The role of migrants in society and their impact on the economy is a central issue ahead of major political events facing the UK in the coming years, such as BREXIT and the revision of migration policies within the EU.The ‘Entrepreneurship in the Informal Economy’ impact case study is a response to these developments and is linked to the International Security and Sustainability (ISS) research group.
This project began in the summer of 2016 with seven weeks of data collection at the Nottingham and Nottinghamshire Refugee Forum where over 200 individuals (all migrants with either current of past refugee or asylum seeker status) took part in focus groups, individual interviews and surveys to gather data on their legal and professional experiences in the county since their arrival. This was followed by the analysis of the data collected, its write-up in the form of one journal article and a series of short reports, and the presentation of the project at several research conferences in the UK.
The intention is to inform policy relating to asylum seekers’ and refugees’ right-to-work and its implementation in Nottinghamshire throughout the city and county councils. This is a newly established project and collaborations are being developed with stakeholders at the Nottingham City and the Nottinghamshire County councils.
Recent research has focused on the economic impact of foreign labour to the local and national economy (Dustmann and Frattini, 2014). Migrants appear to be particularly active in entrepreneurial activities, despite difficulties in accessing resources such as financing and training (Smallbone et al. 2003). However, some migrant categories such as asylum seekers are legally prevented from engaging in entrepreneurship (Ram et al. 2007).
Nevertheless, institutional limitations do not limit migrants from refining their enterprising skills (Waldinger 1986). Migrants are in fact able to mobilize their social ties within tightknit migrant communities to access resources and competences facilitating entrepreneurial activities (Ram and Jones, 2008). Structural limitations, however, mean that such entrepreneurial activity operates within shadow economies with their own distinctive rules and regulations (Ram et al. al., 2007).
This project explores the development of entrepreneurial skillsets and of entrepreneurial activities in migrants operating mainly within the informal economy in Nottinghamshire. We address two main questions;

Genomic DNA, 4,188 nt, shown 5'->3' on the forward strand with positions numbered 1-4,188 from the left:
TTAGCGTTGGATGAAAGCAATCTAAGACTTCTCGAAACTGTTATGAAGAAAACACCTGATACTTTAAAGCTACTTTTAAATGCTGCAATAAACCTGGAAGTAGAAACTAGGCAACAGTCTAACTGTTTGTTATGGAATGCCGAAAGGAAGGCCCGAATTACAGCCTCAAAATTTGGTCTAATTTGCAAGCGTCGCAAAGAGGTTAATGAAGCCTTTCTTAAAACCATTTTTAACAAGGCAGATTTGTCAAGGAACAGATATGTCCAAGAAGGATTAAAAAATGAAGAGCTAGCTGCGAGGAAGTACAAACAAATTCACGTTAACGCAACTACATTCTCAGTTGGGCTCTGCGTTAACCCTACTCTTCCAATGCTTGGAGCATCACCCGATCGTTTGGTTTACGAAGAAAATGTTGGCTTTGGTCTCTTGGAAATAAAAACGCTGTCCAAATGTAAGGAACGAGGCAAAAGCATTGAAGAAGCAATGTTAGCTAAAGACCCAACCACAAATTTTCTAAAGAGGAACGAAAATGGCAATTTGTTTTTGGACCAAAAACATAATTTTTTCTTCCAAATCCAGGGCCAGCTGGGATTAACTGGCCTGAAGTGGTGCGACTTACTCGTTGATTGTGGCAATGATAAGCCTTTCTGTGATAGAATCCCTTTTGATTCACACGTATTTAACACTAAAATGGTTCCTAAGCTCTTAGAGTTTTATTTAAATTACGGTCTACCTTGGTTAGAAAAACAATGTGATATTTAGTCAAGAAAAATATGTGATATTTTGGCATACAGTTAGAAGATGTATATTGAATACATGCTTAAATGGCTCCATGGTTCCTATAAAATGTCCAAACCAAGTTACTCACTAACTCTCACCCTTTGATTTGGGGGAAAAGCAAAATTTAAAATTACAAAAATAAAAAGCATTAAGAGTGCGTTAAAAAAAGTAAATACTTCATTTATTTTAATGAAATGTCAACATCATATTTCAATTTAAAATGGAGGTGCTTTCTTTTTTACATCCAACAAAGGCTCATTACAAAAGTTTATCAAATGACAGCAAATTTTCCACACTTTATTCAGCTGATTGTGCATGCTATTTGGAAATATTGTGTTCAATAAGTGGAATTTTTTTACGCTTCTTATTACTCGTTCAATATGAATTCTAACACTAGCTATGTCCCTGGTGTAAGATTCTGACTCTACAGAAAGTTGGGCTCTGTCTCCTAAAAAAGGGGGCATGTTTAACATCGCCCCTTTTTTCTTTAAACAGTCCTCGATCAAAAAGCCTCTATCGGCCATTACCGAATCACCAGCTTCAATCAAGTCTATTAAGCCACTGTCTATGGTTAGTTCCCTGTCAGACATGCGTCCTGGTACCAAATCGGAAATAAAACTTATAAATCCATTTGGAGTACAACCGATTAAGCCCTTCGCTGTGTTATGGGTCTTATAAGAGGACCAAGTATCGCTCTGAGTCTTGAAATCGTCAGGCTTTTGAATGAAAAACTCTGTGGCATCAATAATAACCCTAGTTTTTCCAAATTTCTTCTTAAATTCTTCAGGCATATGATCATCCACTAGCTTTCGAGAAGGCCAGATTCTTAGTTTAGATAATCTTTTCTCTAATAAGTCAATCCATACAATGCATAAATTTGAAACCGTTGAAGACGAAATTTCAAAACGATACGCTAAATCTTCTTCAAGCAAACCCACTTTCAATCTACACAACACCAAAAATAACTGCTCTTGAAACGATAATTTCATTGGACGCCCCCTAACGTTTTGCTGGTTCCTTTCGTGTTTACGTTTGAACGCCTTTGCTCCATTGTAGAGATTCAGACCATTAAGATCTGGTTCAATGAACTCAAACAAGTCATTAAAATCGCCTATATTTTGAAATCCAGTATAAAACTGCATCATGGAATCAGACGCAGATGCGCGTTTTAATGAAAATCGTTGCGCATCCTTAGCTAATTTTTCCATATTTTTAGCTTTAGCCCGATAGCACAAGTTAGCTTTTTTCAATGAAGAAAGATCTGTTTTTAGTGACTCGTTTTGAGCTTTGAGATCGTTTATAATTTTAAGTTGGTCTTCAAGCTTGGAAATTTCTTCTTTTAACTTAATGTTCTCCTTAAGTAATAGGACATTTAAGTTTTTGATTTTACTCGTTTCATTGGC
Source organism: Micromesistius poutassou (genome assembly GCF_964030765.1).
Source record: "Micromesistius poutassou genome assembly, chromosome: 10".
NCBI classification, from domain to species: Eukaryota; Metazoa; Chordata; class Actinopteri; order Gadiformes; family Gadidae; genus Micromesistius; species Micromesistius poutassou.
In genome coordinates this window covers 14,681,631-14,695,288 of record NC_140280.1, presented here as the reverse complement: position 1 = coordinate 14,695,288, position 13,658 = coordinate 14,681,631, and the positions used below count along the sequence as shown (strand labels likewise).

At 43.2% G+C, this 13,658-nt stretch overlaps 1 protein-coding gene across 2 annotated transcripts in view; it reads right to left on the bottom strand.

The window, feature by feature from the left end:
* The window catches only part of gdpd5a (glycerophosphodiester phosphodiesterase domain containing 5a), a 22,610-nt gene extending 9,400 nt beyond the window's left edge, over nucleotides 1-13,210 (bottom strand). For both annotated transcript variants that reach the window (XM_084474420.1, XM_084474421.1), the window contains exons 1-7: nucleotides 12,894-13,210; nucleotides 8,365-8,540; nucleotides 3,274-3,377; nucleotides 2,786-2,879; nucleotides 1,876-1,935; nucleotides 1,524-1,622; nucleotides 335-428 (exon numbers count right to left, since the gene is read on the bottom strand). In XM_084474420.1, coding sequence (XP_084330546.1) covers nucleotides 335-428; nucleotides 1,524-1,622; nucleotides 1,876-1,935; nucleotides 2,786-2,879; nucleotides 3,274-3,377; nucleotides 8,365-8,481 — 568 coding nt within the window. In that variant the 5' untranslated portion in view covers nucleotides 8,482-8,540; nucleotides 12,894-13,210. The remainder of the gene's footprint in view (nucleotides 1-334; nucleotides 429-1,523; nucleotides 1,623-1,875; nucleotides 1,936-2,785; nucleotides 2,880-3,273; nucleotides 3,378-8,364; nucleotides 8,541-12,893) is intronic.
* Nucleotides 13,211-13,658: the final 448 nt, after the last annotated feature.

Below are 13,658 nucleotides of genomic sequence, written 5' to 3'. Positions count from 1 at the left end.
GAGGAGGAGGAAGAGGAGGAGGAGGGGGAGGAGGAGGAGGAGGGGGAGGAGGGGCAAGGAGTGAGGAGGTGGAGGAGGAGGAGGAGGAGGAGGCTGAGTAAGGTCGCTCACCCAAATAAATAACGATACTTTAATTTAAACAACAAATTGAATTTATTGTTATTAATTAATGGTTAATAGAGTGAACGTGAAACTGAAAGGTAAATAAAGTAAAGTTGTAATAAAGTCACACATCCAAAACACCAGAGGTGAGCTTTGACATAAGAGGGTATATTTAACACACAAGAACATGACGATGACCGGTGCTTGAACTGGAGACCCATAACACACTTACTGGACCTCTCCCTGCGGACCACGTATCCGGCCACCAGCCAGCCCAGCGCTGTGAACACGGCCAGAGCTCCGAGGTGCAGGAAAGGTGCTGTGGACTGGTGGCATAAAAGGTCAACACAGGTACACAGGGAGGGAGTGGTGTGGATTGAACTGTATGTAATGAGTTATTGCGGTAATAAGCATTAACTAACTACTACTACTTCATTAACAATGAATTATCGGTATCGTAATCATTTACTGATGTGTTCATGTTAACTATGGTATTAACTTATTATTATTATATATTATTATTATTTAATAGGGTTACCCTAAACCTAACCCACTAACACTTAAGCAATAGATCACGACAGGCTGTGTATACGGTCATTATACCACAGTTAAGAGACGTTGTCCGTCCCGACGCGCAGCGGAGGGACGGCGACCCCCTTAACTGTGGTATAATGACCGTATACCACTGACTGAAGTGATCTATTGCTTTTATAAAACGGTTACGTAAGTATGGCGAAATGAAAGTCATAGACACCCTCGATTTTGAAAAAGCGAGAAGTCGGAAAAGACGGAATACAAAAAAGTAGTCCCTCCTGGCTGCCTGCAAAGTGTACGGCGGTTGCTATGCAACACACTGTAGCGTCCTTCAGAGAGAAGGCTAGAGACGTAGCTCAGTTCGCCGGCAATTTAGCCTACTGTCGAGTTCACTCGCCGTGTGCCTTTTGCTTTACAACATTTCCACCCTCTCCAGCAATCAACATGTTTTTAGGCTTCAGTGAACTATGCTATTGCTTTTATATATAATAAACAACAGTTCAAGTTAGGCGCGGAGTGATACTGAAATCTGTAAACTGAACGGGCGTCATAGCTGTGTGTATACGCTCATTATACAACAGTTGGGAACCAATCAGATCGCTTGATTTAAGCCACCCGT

- The first is how do marginalised individuals (such as refugees and asylum seekers) start and promote enterprising activities in the informal economy? In capturing their activities, generative mechanisms, resource access strategies, and operating logics this project will expand the understanding of the socio-economical contribution of migrant entrepreneurial activities.
- The project also explores the role of the wider community in facilitating the development of entrepreneurial skills. Migrants bring with them an array of skills. However, they also access a variety of formal and informal institutions in order to develop and refine their enterprising skills.
- The second question is therefore: how do migrants access enterprising skills development within the context of the informal economy?
This is a new project and evidence of impact is being collated. However, the research has been completed (all data has been collected, analysed and a paper written). The next step is to operationalise the following:
- Partnership with Nottingham City Council
- Partnership with Nottinghamshire County Council
- White Paper submitted to inform policy on the transition of informal enterprises into the formal economy
- Creation of a workshop with local NGOs (specifically, the Nottingham and Nottinghamshire Refugee Forum) to support the enterprising skills of marginalised migrants
- Establishment of an inter-institutional forum, where a range of research findings are used to generate local impact.
- Entrepreneurship in the Informal Economy: the role of Migrant Communities in Nottinghamshire’, International Journal of Entrepreneurial Behaviour Research (forthcoming 2018).